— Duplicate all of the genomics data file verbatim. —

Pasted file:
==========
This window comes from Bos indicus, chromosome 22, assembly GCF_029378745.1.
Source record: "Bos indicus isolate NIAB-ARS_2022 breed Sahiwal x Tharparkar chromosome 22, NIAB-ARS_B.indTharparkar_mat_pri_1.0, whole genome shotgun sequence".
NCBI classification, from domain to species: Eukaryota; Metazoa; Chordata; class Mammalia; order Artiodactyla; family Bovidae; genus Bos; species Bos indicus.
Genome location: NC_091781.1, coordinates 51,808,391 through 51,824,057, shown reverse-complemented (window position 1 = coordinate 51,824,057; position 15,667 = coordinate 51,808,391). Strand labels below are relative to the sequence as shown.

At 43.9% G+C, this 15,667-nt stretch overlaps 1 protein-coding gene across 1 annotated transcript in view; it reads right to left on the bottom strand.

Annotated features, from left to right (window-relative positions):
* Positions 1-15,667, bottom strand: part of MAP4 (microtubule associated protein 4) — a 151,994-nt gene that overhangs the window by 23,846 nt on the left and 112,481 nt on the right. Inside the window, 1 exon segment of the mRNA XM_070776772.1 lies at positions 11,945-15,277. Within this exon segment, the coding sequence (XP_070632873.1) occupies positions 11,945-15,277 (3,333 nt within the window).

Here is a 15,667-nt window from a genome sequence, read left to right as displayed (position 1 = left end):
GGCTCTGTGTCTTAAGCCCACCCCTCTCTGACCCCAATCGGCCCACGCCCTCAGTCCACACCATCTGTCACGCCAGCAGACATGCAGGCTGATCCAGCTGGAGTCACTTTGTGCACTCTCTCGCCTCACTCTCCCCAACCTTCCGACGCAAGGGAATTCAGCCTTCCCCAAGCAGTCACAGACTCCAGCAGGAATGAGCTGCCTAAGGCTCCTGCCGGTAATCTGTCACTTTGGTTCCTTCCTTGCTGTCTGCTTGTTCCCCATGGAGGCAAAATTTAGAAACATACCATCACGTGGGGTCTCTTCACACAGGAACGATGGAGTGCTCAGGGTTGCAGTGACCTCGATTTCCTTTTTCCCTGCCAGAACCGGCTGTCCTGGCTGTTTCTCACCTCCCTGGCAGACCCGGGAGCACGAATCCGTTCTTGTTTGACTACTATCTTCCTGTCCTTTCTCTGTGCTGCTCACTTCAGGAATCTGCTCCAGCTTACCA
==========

This window comes from Bos indicus, chromosome 22, assembly GCF_029378745.1.
Source record: "Bos indicus isolate NIAB-ARS_2022 breed Sahiwal x Tharparkar chromosome 22, NIAB-ARS_B.indTharparkar_mat_pri_1.0, whole genome shotgun sequence".
NCBI classification, from domain to species: Eukaryota; Metazoa; Chordata; class Mammalia; order Artiodactyla; family Bovidae; genus Bos; species Bos indicus.
Genome location: NC_091781.1, coordinates 51,808,391 through 51,824,057, shown reverse-complemented (window position 1 = coordinate 51,824,057; position 15,667 = coordinate 51,808,391). Strand labels below are relative to the sequence as shown.

At 43.9% G+C, this 15,667-nt stretch overlaps 1 protein-coding gene across 1 annotated transcript in view; it reads right to left on the bottom strand.

Annotated features, from left to right (window-relative positions):
* Positions 1-15,667, bottom strand: part of MAP4 (microtubule associated protein 4) — a 151,994-nt gene that overhangs the window by 23,846 nt on the left and 112,481 nt on the right. Inside the window, 1 exon segment of the mRNA XM_070776772.1 lies at positions 11,945-15,277. Within this exon segment, the coding sequence (XP_070632873.1) occupies positions 11,945-15,277 (3,333 nt within the window).

Here is a 15,667-nt window from a genome sequence, read left to right as displayed (position 1 = left end):
GGCTCTGTGTCTTAAGCCCACCCCTCTCTGACCCCAATCGGCCCACGCCCTCAGTCCACACCATCTGTCACGCCAGCAGACATGCAGGCTGATCCAGCTGGAGTCACTTTGTGCACTCTCTCGCCTCACTCTCCCCAACCTTCCGACGCAAGGGAATTCAGCCTTCCCCAAGCAGTCACAGACTCCAGCAGGAATGAGCTGCCTAAGGCTCCTGCCGGTAATCTGTCACTTTGGTTCCTTCCTTGCTGTCTGCTTGTTCCCCATGGAGGCAAAATTTAGAAACATACCATCACGTGGGGTCTCTTCACACAGGAACGATGGAGTGCTCAGGGTTGCAGTGACCTCGATTTCCTTTTTCCCTGCCAGAACCGGCTGTCCTGGCTGTTTCTCACCTCCCTGGCAGACCCGGGAGCACGAATCCGTTCTTGTTTGACTACTATCTTCCTGTCCTTTCTCTGTGCTGCTCACTTCAGGAATCTGCTCCAGCTTACCA